Author: Learning and Teaching Buzz
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There are so many myths about giftedness, gifted learners and gifted education in general that it’s sometimes hard to know where to start, so I’m going to start with a very personal post which is all about my journey in gifted education – and it may just surprise some people.
WHAT I BELIEVED
When I was training to be a teacher in the late 1990s, we received very little in the way of learning about any aspect of gifted education. In fact, the common mantra seemed to be in line with the image below and we were taught to believe that we could meet all of our learners’ varying needs in our own classrooms and learning environments. Honestly, do a search of this message and it’s everywhere – even on coffee mugs! And it still persists today. Did I also believe this? Absolutely I did!
The word ‘differentiation’ became the catch-cry through which we could ensure that all learners’ needs were met. This is great and does work to a certain extent, as long as there has been extensive professional learning and development (PLD) around it. How many of us can honestly say that we have received that?
I spent a lot of time learning about differentiation in my own time. My learners and I always planned our learning together – at the beginning using the old separate curriculum documents and later on when the revised New Zealand Curriculum came out in 2007. My learners were engaged, owned their learning and, according to the data and my observations, they were all progressing very well and thriving in the learning environment. Something was still bugging me though about the learners I could see who were standing out for so many different and unique reasons. Something wasn’t gelling with me in my observations.
Yes, I was extending those students who stood out in a traditional academic way, but this was always enrichment at the same level – it wasn’t acceleration which is still a bone of contention in education circles. (For more information on this, click here). I started to question whether this was actually extending them at all – or challenging them enough. I also started to notice as a new teacher that there were students who amazed me with their thinking and their creativity who didn’t really fit the mould of being academically talented – we didn’t use the word gifted because, as in the photo above, this was not really something that existed according to the powers that be. The belief that you always took all learners horizontally across the curriculum level, never to the next level, was so strongly entrenched that you didn’t really question it – until you could see that learners were switching off. And what of the learners who were not in the so-called academically talented group – how were they being extended and was it really all about how successful you were in what was valued the most?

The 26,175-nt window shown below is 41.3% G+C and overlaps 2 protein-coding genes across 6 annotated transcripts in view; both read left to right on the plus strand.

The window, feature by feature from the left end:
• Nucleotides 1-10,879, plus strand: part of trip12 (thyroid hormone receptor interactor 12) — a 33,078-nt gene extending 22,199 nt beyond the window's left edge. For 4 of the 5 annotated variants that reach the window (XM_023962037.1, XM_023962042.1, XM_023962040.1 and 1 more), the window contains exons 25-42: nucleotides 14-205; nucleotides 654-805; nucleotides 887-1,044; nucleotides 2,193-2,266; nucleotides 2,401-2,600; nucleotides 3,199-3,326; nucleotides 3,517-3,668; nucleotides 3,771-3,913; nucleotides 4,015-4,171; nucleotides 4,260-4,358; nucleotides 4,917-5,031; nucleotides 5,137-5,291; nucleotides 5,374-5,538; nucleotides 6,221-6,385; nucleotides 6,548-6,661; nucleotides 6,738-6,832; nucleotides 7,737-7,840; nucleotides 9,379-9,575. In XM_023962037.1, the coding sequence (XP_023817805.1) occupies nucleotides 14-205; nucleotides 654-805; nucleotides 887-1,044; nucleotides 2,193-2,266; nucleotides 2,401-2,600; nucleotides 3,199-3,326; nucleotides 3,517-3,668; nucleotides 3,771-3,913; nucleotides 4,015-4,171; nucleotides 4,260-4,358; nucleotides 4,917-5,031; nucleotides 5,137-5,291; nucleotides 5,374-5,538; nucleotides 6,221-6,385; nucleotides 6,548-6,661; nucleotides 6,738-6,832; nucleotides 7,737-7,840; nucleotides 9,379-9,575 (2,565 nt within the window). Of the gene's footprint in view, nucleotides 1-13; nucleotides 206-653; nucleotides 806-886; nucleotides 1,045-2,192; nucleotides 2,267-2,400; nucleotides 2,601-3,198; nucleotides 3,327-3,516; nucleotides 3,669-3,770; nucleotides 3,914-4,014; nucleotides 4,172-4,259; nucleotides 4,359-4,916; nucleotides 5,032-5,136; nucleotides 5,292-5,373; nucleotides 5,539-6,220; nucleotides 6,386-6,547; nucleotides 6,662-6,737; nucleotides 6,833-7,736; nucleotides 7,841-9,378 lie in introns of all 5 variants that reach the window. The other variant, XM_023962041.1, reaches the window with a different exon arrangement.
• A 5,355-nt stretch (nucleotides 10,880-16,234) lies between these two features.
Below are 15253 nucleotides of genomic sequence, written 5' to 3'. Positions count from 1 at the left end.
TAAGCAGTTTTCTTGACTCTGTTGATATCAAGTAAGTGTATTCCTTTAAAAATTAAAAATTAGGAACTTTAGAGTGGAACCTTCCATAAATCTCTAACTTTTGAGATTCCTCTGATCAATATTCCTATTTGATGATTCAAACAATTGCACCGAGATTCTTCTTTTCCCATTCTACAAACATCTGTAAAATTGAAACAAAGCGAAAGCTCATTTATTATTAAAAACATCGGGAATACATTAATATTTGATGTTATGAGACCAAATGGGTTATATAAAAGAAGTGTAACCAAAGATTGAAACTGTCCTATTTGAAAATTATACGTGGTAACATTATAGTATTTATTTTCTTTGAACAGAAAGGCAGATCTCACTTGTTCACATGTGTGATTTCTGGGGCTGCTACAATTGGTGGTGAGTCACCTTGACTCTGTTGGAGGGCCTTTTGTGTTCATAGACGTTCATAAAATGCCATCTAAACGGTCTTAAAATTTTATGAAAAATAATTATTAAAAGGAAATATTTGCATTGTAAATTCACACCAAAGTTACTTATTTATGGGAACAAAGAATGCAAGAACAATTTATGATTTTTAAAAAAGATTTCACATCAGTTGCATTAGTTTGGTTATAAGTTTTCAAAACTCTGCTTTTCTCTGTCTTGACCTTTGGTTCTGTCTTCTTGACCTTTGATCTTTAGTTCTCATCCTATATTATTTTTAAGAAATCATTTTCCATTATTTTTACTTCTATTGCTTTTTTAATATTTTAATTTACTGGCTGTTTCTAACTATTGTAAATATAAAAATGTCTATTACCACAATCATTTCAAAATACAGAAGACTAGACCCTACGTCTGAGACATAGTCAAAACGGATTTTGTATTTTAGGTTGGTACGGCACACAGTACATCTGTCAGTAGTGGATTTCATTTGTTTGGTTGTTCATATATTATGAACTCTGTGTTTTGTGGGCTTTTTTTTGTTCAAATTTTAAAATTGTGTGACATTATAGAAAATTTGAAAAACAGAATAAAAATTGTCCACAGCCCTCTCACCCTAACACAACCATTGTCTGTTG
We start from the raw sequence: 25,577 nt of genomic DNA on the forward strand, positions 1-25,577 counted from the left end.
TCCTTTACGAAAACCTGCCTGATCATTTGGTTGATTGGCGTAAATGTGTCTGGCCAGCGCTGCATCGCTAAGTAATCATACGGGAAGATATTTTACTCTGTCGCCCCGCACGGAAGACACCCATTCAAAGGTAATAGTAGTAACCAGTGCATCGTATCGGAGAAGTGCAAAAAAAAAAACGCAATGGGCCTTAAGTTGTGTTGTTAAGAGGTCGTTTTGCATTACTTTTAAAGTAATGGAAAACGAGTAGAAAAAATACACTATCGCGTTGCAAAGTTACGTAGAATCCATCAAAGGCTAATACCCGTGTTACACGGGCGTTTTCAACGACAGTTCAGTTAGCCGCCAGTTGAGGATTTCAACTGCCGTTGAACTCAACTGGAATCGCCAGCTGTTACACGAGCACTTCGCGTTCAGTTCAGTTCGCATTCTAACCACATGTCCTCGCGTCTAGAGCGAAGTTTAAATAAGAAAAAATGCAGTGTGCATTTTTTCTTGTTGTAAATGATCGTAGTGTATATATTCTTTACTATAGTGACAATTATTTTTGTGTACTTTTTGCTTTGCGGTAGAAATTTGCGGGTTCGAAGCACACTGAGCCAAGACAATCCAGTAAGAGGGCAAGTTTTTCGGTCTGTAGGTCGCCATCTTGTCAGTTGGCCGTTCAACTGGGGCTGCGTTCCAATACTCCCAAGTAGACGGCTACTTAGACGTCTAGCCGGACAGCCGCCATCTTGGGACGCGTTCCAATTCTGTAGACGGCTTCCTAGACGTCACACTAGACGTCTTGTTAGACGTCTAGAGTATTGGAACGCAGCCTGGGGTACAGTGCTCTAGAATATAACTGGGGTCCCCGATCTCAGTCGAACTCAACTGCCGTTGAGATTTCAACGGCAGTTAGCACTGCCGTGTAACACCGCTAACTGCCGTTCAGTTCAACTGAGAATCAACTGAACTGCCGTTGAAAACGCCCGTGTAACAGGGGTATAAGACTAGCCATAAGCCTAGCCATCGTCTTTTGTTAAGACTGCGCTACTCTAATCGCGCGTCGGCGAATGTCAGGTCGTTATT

Habits of Mind was always a foundation of learning in my classrooms from Day 1 and I started to question what I was doing the more we engaged with the concepts in this philosophy. The more discussions we had, the more certain learners outside the traditional realm of what was judged to be talented, stood out. I needed to make sure that I was meeting their needs. I continued to question my practice and my beliefs around the word and concept of ‘gifted’.
In the early 2000s I was fortunate enough to teach in an intermediate school that had a withdrawal programme for learners identified as gifted. This was really the start of me questioning my practice – why did we need a withdrawal programme when my classroom environment should be enough? What was I not able to do in the classroom? The more I experienced what was happening in this programme and the more open I was to learning, and the more I could see how much this programme meant to the learners involved, how it was changing their attitude to school and learning. The most important knowledge – I could see how powerful this programme was, how powerful and important it was for learners to be able to connect with like minds. You can read about this in the Aotearoa New Zealand context here. I began to learn from the learners about what worked for them. I also learned so much from the teachers who were leading the programme. My practice and thinking started to change dramatically and I wanted to know and learn more.